Taking creatine and amino acids isn’t just a good idea; it’s a great idea. Think about it: Given the benefits of both supplements, wouldn’t you want to boost your chances for amazing performance and optimal recovery? Taking creatine with amino acids after an intense workout has been shown to reduce the damage done to your muscle tissue while kickstarting the recovery process. Regardless of your fitness goal, it’s important to avoid catabolic breakdown of muscle protein. Combining creatine and amino acids can help you do just that.                                     

Creatine and Amino Acids: Benefits of Both in One Supplement

Instead of buying several different supplements to get the recommended amount of creatine and amino acids, why not just get them in one place.

Muscle Overload – MO90 is a revolutionary post-workout supplement, combining creatine with scientifically proven dosage levels of BCAAs. You’ll also get other ingredients that can accelerate performance and recovery like beta alanine. This amino acid has been shown for decades to increase workout performance, especially strength levels. Try MO90 for a new workout experience.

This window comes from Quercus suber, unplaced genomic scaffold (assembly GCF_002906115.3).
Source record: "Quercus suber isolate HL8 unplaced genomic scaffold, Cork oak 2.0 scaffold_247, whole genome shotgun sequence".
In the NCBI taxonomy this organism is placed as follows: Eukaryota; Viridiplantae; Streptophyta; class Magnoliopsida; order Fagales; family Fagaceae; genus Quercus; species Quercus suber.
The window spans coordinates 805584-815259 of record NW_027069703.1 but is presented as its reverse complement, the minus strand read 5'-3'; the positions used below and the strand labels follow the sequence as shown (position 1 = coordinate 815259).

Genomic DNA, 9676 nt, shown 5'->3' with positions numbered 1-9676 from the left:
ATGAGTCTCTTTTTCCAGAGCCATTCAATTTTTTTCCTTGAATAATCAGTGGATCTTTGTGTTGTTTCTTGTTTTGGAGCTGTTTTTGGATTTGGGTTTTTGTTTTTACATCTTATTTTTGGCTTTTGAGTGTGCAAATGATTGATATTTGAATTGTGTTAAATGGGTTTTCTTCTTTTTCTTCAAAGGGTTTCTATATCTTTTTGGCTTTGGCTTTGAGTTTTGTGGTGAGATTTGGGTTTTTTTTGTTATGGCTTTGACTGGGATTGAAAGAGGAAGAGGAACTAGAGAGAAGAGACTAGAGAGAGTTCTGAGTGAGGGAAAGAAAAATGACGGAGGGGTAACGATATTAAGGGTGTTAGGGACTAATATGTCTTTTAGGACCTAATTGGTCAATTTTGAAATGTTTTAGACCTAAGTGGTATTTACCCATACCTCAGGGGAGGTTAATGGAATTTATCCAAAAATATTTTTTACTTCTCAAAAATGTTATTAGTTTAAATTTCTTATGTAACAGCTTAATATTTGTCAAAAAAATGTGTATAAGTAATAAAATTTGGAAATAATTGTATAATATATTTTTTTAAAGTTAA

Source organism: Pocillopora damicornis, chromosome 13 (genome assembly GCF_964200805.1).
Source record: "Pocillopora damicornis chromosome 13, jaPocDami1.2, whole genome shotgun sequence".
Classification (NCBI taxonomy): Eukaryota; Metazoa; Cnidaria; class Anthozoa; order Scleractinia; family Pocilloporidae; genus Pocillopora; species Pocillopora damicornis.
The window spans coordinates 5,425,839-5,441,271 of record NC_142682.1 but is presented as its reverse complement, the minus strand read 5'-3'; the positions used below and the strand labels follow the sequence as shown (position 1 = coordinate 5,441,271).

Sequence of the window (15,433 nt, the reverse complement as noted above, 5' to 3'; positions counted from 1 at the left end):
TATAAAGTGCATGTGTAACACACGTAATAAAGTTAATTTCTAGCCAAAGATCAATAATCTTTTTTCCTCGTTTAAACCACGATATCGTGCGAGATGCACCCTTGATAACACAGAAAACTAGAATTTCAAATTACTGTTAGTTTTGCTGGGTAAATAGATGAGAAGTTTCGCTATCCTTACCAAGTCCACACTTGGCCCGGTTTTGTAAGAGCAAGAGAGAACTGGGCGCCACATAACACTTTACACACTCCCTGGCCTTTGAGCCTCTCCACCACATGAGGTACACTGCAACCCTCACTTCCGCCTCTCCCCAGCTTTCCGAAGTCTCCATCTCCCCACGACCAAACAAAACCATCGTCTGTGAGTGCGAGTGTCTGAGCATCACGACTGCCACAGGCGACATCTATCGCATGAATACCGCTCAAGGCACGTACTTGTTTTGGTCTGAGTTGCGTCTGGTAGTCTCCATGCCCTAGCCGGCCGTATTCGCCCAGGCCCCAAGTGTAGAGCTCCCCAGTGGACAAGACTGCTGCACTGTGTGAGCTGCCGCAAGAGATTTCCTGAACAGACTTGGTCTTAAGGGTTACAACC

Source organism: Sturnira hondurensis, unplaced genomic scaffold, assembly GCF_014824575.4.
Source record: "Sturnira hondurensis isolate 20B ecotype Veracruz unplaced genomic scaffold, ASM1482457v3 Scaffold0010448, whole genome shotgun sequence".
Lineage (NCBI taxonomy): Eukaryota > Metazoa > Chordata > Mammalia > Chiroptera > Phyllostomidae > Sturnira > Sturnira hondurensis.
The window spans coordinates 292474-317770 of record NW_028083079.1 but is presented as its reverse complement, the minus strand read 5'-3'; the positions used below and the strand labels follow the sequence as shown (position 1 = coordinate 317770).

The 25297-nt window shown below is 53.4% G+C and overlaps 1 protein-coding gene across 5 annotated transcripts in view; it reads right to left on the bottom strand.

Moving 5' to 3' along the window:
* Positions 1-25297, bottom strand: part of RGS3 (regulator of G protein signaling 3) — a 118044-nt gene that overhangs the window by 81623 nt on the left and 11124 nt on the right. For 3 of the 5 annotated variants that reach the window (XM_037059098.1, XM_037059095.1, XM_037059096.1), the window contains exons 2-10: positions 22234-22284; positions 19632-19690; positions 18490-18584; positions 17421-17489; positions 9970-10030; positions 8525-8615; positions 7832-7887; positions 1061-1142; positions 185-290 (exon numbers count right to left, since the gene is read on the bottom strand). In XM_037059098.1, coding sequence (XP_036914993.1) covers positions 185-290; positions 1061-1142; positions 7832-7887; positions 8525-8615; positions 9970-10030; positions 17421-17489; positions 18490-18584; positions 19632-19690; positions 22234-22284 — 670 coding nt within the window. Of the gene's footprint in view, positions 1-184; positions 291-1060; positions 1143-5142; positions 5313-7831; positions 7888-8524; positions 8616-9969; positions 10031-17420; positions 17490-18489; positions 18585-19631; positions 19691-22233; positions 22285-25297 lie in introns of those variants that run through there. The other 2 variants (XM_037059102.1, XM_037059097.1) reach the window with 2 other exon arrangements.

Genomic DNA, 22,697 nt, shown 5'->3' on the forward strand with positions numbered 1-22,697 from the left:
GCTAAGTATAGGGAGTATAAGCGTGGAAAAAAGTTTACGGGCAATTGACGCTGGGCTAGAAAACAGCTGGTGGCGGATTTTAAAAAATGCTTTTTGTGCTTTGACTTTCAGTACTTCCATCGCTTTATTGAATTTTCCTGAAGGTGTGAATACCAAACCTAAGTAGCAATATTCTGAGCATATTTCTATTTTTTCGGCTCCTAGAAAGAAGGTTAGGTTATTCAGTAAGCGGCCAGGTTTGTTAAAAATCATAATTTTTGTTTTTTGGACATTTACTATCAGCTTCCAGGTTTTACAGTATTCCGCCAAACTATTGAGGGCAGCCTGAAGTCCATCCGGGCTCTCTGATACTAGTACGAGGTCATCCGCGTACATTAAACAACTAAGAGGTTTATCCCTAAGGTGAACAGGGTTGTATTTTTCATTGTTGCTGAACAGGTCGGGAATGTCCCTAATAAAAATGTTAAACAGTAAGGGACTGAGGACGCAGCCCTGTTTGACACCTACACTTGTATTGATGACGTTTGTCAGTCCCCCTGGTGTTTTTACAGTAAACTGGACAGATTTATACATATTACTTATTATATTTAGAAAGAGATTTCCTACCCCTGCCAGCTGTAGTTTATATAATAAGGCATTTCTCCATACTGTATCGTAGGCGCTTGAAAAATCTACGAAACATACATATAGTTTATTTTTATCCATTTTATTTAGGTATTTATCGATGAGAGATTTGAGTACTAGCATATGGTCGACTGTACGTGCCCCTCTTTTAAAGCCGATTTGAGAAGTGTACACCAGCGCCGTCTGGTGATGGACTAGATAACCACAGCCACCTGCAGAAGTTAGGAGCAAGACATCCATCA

1. Kreider, R.B., Kalman, D.S., Antonio, J. et al. International Society of Sports Nutrition position stand: safety and efficacy of creatine supplementation in exercise, sport, and medicine. J Int Soc Sports Nutr 14, 18 (2017).
  2. Nissen SL, Sharp RL. Effect of dietary supplements on lean mass and strength gains with resistance exercise: a meta-analysis. J Appl Physiol (1985). 2003 Feb;94(2):651-9. doi: 10.1152/japplphysiol.00755.2002. Epub 2002 Oct 25. PMID: 12433852.
  3. Breen L, Churchward-Venne TA. Leucine: a nutrient ‘trigger’ for muscle anabolism, but what more?. J Physiol. 2012;590(9):2065-2066. doi:10.1113/jphysiol.2012.230631.
  4. Masako Doi, Ippei Yamaoka, Mitsuo Nakayama, Shinji Mochizuki, Kunio Sugahara, Fumiaki Yoshizawa, Isoleucine, a Blood Glucose-Lowering Amino Acid, Increases Glucose Uptake in Rat Skeletal Muscle in the Absence of Increases in AMP-Activated Protein Kinase Activity, The Journal of Nutrition, Volume 135, Issue 9, September 2005, Pages 2103–2108.